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Bath County News - Outlook
Owingsville, Kentucky
July 28, 2010     Bath County News - Outlook
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July 28, 2010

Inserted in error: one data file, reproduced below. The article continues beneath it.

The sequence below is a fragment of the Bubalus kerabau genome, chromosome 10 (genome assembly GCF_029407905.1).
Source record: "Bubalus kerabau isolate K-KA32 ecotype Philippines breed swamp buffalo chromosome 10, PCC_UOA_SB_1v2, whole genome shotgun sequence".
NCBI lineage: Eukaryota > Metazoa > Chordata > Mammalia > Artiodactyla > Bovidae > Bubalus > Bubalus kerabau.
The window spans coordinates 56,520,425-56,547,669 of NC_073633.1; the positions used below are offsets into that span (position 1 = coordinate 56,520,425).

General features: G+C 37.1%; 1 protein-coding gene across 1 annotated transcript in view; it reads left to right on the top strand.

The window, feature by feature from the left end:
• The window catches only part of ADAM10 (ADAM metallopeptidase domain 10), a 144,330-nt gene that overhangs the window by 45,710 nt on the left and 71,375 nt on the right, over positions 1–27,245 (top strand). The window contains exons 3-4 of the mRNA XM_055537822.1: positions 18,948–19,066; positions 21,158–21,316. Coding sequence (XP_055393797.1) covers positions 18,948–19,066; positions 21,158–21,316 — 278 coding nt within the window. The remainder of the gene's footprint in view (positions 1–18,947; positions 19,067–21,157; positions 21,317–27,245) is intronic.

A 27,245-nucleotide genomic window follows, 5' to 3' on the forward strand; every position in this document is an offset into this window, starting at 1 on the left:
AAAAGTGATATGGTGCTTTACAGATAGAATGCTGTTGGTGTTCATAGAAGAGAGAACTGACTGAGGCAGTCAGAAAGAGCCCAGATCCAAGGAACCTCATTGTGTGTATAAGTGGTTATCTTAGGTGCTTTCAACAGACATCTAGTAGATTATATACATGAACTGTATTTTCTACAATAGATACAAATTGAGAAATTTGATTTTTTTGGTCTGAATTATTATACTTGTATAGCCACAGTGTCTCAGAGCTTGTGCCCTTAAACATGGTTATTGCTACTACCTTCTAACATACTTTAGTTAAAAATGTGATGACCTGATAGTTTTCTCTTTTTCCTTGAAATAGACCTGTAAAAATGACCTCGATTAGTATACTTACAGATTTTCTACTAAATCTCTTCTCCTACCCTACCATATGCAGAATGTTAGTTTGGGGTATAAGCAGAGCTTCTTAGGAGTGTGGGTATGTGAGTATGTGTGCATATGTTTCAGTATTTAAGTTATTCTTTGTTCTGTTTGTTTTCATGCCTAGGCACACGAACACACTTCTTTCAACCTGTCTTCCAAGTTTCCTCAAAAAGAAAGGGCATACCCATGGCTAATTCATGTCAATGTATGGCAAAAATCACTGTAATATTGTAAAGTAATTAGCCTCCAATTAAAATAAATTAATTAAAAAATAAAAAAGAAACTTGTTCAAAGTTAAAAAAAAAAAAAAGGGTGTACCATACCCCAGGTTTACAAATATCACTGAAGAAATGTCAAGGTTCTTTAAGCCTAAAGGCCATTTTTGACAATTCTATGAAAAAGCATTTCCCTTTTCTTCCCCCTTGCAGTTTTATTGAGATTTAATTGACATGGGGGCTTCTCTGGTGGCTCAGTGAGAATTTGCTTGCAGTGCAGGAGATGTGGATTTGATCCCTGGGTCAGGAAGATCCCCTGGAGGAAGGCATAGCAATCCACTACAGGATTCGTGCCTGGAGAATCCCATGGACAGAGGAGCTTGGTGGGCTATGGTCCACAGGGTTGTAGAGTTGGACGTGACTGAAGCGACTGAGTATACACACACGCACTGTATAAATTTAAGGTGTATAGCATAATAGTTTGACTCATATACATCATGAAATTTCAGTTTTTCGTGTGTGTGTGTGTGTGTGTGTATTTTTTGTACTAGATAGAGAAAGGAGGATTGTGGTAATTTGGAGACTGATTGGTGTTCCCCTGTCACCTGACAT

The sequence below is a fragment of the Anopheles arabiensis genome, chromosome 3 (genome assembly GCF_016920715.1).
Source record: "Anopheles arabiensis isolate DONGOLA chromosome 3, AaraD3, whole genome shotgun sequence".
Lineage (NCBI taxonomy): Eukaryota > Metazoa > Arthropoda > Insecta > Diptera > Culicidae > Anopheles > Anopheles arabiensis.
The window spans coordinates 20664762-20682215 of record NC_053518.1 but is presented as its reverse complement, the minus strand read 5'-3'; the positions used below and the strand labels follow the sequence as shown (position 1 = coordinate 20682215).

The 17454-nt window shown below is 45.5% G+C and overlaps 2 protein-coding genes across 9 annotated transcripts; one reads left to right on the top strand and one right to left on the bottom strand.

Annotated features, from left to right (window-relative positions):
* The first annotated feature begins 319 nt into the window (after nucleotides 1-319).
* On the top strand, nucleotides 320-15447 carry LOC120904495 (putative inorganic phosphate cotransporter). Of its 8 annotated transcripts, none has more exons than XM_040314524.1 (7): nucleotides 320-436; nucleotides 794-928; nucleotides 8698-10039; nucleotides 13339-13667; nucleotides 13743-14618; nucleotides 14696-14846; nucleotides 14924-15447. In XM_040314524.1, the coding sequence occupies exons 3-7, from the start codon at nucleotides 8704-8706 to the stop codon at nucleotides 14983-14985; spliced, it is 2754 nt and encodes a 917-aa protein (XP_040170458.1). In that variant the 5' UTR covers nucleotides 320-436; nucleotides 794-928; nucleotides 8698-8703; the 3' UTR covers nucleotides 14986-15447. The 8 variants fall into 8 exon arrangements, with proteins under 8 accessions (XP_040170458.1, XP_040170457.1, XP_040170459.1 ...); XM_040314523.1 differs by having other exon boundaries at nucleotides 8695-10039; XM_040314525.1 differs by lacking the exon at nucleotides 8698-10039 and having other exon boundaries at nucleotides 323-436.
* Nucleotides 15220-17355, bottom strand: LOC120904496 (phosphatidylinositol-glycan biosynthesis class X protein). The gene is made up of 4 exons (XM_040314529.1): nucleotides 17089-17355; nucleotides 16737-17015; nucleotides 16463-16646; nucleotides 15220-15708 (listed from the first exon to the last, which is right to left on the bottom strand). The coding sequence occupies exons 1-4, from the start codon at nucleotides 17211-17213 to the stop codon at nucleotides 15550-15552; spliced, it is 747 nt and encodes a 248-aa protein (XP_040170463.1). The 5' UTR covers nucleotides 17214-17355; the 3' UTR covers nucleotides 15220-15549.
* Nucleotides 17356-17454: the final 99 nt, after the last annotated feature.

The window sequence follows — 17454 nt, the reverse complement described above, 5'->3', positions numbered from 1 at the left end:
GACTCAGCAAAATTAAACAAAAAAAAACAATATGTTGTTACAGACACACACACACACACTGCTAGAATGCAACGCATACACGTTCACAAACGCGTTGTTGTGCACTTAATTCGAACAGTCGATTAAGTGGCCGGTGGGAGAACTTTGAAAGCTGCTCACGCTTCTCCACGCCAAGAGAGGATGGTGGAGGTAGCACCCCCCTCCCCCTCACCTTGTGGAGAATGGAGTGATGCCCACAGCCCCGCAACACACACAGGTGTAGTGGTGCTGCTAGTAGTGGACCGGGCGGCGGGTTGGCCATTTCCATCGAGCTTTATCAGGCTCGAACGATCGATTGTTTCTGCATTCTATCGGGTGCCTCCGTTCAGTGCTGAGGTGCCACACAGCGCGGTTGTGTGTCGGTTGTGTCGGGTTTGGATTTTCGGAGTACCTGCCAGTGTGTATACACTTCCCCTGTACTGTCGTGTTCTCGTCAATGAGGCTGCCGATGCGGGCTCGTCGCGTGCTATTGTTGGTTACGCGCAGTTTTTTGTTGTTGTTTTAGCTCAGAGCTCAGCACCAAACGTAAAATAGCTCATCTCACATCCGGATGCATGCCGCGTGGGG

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6 July 28, 2010 Your Hometown Newspaper Bath County News-Outlook ply because people like At least it is good for They Don't Make Beans i Like They Used To I By Russ Metz I II Most women nutri- tionists have a common goal in life: they want to starve us healthy, red- blooded males into sub- mission with diets that do not include corn pone, sopping gravy and baked Alaska. Occasionally one kicks the traces and comes up with a sensible menu for the masses. Take the one who has an idea for the hunger- in-America problem. She would get rid of all the food stamp hoola and all the bureaucrats who administer it and would have the govern- ment simply put bulgur wheat, beans dried milk and some other gourmet dishes like fish meal in distinctive bags in the corner grocery stores, and people could come by and pick they up for nothing. She says that a per- son ~vho uses these four items would be well nour- ished. Bulgur wheat, by the way, is wheat, that is processed so that it is nutritious without the highly-specified flavor of corn flakes. Dried milk is milk that has all the nu- trition in it that had been taken out of diet milk. This diet, she says, is sufficient for livelihood norm except for those must have a jug of wine and thou. A jug of McI1- henny sauce will substi- tute for those who have taken the vow. As long as you include the bean menu, you are pretty safe is saving hu- manity. Our generation was saved by the bean, and except for the gap we have created with the next generation, we haven't fared too badly. But the bean today is probably the most mis- treated food item in your grocery store. Most are sold in cello- phane bags, those pretty plastic sacks that show off food so handsomely. This desecrates the bean because it exposes it to light, causing quick dete- rioration. Even a couple of weeks under a neon light is enough to do a bean in. This is why the beans you buy so often crumble or split in half while you are sorting them, making too much bean trash per pound. They do no plump up when you cook them, but instead turn into a sickly mush. This is particular- ly true of the pinto bean, the aristocrat of bean- dora. Beans should be in brown paper sacks and in the case of the gov- ernment passing them out free, the olive drab KSP issues road Preliminary sta- tistics* indicatethat thirteen people died in thirteen separate crashes on Kentucky roadways from Mon- day, July 19, through Sunday, July 25, 2010. tim was wearing a hel- met. One pedestrian in- volved fatal crash oc- curred in Jefferson County : Ten of the crashes in- volved motor vehicles and five of the victims were not wearing a seat belt. Single-fatal- ity crashes occurred in Bell, Campbell, Chris- tian, Grayson, Jackson , Jefferson, Lincoln , Montgomery, Shelby and Trigg counties. The suspected use of alcohol was a factor in the Campbell and Shelby county crashes. Two separate fatal motorcycle involved crashes occurred in Marion and McCrack- en counties. One vic- . F~TT~I~ * 10 e~i a~ses with Webm~ " j~=3~ Today & 674.2100 Reliable Internel Access S~nce 1994 DEBT RELIEF Under the new Ban/cu~y Law )~u ~,,, STOP Creditor Calls : STOP Repossessions STOP Law Suits STOP Wage Garnishments STOP Home Foreclosure The ne~ lawis a legal and honorab~ mear~ m deaJ with the severe burden of de~ You should not h~itat for a ~to~l~ advantage of al hooorable means to revitalize Ca//now. HAYDEN & BUTLER 51 N, Maysvme ~., t~ 8tenmg, Ky. 859-499-3334 (A ~bt ~ age~y ~ peopte tile nsurance Protection Financial Securiv/ for re.el .hoot ~e Bankrup~j co~) Through July 25 pre- liminary statistics* in- dicate that 400 people have lost their lives on Kentucky roadways during 2010. This is 48 less fatalities than reported for the same time period in 2009. There were 317 mo- tor vehicle fatalities and 160 of those vic- tims were not wearing seat belts. Forty-six of those crashes involved a commercial motor vehicle. Thirty-two fatal crashes involved a pedestrian and 1 in- volved a scooter. Forty crashes involved a mo- torcycle and twenty- sacks, conforming to strict GI regulations. Beans should be kept in the dark. That way they will last forever. You will remember that King Tut hadn't held too well when they dug him up, but the beans that were buried with him were still good after all those centuries. To get the best beans, you should buy them in a tow sack still in the hulls and from a farmer and set the kids to hulling. It keeps them off pot. The federal feather merchants have been fairly confused in its bean program. You might expect this would hap- pen under bureaucratic bean specialists who live in lobster. In some sections of the country, farmers plant black-eyed peas under a government soil replen- ishment program. Farm- ers cannot believe dirt has the same appetite as people and this program has caused some ripple in the ranks. "I can't harvest them," a farmer told me. "I can't use them myself and I can't feed them to my livestock. And another thing, if you are hanker- ing for a mess of black- eyed peas, I can't stop you from taking some." Now this is the kind of replenishment program even I can understand. -tpt- The thing I wrote about chewing tobacco and dip- ping snuff brought out between sneezes, the question of the signifi- cance of the bumps on the bottom of Garret Snuff Bottles. One school holds that they indicate the relative strength of the snuff, one, two or three-bump power. Others smile knowingly and say the bumps are merely mold marks to indentify the bottle so some pharma- ceutical company wont start putting aspirin tab- lets in them. Dallas columnist Paul Crume and his friend Joe K. Storey put the question squarely to the company, The American Snuff Company of Mem- phis. '"We don't want no doubletalk or historical society palaver," they told the firm. "Just the facts, ma'am" In time they got a re- ply from a company rep- resentative, who gave a sensible reason for the bumps. Originally they were indeed mold marks, back when Garrett had to get his bottles from several sources. But they do not need the mold marks now. Yet the bumps were left on the jars sire- fatality statistics three of those victims cal law were not wearing hel- agencies enforcement throughout bumps on the bottom of their snuff jars. "The bumps have absolutely no significance," the ex- ecutive said. With this, he establishes himself as a shrewd observer of hu- man nature. It is the inconsequen- tial things that make life worth living. The ordi- nary man can do nothing but Vietnam, but he can paste a flag decal on his bumper. The big things he cannot control, but he will find a way to as- sociate himself with the things that give him ex- pression. Like the bumps on snuff bottles. The company has no in- tention ever of changing the Garett Snuff bottle, and this will give many a common man heart. He has little enough to hang on to. It is good to know that while empires fade, stars are reached and kings depart, there will always be bumps on the bottle of Garrett Snuff. us who are denizens oi the world of inconse- quentialities. We Spend our lives making a two- bit mistake in the com- pany books, reading a mystery that turns out to have the last chapter missing, watering plants that wither and die and forgetting what we had meant to say when asked to recite grace. We like things we can depend upon. Semper fidelis. * Russ Metz was the former owner/publisher of the Bath County News Outlook, who helped es- tablish the long-held tradition of excellence in reporting for Bath Coun- ty's oldest, and one of the st,te's most-respected ndwspapers: Your home to/vn newspaper of lega] record, The Bath County News Outlook. We will continue to share Mr. Metz's wonderful column in future editions of The Outlook. Morehead State University, recognized as one of the top public universities in the South by U.S News and World Report, is accepting applications for a full- time standing position as Human Resources / Payroll Associate in the Office of Human Resources. for a full description and to apply, visit www.moreheadstate. edu/novushrapps, please upload] attach a letter of application, resume, and three references by August 4th. 2010. Contact the office of Human Resources at 606-783- 2097 should you have questions about our online application. MSU is an EO/AA educator and employer with a strong commitment to community engagement Farmers Mutual Insurance Company of Mason County "Since 1879" Homeowners Farm Properties mets. Eight crashes involved an ATV and six victims were not wearing helmets. Two crashes involved a bi- cycle. A total of 88 fa, talities have resulted from crashes involving the suspected use of alcohol. Citizens can contrib- ute to highway safety by reporting erratic drivers to the Ken- tucky State Police toll- free at 1-800-222-5555. Callers will remain' anonymous and should give a description of the vehicle, location, direction of travel and license number if pos- sible. *These statistics are still preliminary as KSP waits for all lo- T~mm~z 4t ~ H 859-420-4872-CEU "Don'r Ove~yt...Call lnspectorUSAP" www.inspectorusa.com the state to report any crashes and fatali- ties that may have oc- curred in their areas. Crash data for this re- port is generated from the Kentucky Fatal- ity Analysis Reporting System (FARS). 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